Movie Review By Casey McCabe
"Keeping the Faith" is an attempt to tell the world's longest Priest and Rabbi joke, and praise Allah, at least it's not a bad one. It stars Edward Norton as Father Brian, Ben Stiller as Rabbi Jake, and Jenna Elfman as secular temptation Anna in this isosceles love triangle. Norton also produces and directs the film, based on an original screenplay by Stuart Blumberg.
If anyone were to say "stop me if you've heard this one" the movie would end almost immediately. Unless, of course, you'd never dream a hip young idealist would blow fresh air into a stodgy old religion, that a Jewish mother could execute paralyzing guilt, or that a vow of lifelong celibacy might be harder to pull off than it sounds. If there is a higher power at work here, it's the immaculate doctrine of the Romantic Comedy, which holds that best friends fight and forgive, that love knows no boundaries, and that any character as absolutely cute-as-a-bug as Jenna Elfman's is not going to be left, hurt, disillusioned and alone at film's end. But Norton is nothing if not relaxed in his directing debut. Whether it's taking a whack at slapstick or tugging on a heartstring, he seems to know exactly how far to push his luck.
The film opens with a barroom scene that blatantly winks at the film's jokey premise. Then via flashbacks we trace the story to its sunny adolescent roots, when Jake, Brian and Anna were inseparable friends and the Upper West Side was their playground. Anna's family moves to California. Jake and Brian remain best friends while each pursues clerical careers in this of all modern times and in Manhattan of all irreverent places. But they do look good in black, and as far as priests and rabbis go these guys are living like rock stars. And that's when Anna reenters their lives, now a long-legged, high-powered, cellphone-toting financial services dynamo, but still, somehow, the free-spirit that both men agree is the best woman they've ever known. Now come the tests of both friendship and faith. A #2 pencil is not required.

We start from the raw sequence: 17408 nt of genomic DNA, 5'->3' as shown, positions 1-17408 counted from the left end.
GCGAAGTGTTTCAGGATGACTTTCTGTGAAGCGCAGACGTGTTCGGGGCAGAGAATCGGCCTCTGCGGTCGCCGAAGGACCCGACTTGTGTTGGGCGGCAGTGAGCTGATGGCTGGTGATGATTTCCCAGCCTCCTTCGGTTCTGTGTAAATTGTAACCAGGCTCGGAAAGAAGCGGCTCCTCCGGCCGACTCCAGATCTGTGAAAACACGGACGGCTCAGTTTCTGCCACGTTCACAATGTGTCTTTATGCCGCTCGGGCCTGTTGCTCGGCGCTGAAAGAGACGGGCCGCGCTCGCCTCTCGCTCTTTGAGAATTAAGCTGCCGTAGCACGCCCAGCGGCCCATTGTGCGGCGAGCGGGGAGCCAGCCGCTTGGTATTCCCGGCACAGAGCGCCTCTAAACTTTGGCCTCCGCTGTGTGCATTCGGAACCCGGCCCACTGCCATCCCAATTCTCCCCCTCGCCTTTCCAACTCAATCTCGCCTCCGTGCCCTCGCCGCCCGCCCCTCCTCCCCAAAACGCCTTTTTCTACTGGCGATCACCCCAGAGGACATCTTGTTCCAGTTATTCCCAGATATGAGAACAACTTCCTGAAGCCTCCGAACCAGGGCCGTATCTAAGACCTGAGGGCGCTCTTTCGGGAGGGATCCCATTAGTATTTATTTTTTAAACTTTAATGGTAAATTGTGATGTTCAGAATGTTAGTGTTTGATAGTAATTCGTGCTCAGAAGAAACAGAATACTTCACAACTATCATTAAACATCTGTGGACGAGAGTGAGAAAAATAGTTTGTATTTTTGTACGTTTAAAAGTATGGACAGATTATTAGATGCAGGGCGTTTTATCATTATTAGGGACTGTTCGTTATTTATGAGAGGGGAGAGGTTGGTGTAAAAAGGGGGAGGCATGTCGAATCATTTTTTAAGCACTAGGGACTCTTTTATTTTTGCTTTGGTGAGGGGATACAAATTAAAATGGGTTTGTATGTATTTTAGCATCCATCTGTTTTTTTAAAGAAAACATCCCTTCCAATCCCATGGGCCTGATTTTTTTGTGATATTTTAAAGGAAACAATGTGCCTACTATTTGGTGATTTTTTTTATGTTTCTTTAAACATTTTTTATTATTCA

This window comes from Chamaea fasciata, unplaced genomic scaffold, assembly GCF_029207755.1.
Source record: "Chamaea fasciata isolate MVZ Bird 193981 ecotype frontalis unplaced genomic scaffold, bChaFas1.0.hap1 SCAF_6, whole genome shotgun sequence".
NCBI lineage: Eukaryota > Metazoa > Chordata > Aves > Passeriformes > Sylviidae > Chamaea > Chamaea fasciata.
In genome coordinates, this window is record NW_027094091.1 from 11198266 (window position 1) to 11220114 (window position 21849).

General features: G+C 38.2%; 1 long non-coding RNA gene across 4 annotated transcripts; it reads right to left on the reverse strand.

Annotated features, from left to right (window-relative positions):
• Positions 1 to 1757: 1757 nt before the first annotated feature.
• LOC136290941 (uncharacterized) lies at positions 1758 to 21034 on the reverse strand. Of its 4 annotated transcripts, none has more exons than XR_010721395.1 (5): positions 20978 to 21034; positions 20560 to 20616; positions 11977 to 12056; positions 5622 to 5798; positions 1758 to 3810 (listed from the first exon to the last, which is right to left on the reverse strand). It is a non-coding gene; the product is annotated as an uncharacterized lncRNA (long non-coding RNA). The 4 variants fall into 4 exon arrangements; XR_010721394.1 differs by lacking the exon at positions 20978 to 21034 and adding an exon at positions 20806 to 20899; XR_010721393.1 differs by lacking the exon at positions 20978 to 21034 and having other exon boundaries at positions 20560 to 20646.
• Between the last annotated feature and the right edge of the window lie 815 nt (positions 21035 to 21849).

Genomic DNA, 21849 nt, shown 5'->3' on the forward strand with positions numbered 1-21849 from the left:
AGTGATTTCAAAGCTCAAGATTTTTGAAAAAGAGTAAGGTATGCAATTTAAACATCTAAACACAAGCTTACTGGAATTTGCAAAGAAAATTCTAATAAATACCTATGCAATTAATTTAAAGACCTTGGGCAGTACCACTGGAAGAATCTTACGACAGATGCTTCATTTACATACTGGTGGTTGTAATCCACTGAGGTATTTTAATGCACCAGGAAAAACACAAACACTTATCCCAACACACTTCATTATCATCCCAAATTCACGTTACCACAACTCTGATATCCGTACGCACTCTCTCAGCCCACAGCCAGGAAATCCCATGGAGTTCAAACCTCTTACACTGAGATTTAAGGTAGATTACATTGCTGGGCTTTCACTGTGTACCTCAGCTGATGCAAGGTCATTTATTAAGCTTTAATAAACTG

Norton does many nice things in front of and behind the camera, including giving Stiller the better part. But Elfman is the key to pulling this off. If Anna is too sexy she becomes a visible and thus avoidable temptation. If she's not sexy enough, there's no flammable chemistry. I think Elfman is destined to be typecast for her sheer adorability: subversively enticing to men and non-threatening to women. I hope she doesn't fight it. It's pretty rare thing.
Yet Anna is not the main love interest in Norton's movie. Going strictly by screen time, favorable lighting and worshipful camera angles, that honor goes to the island of Manhattan. Like Woody Allen before him, Norton directs with the mind and eye that anything east of the Hudson River is sadly pale and irrelevant.
If you're going to "Keeping the Faith" for the big laughs, be aware that most of them are served up in the thirty-second commercials that try to sell the movie as "There's Something About Mary, Mother of God." Uproarious it's not. But it is a pleasant enough diversion that in the end leaves us questioning nothing.
© 2000 - Casey McCabe - Air Date: 4/12/00
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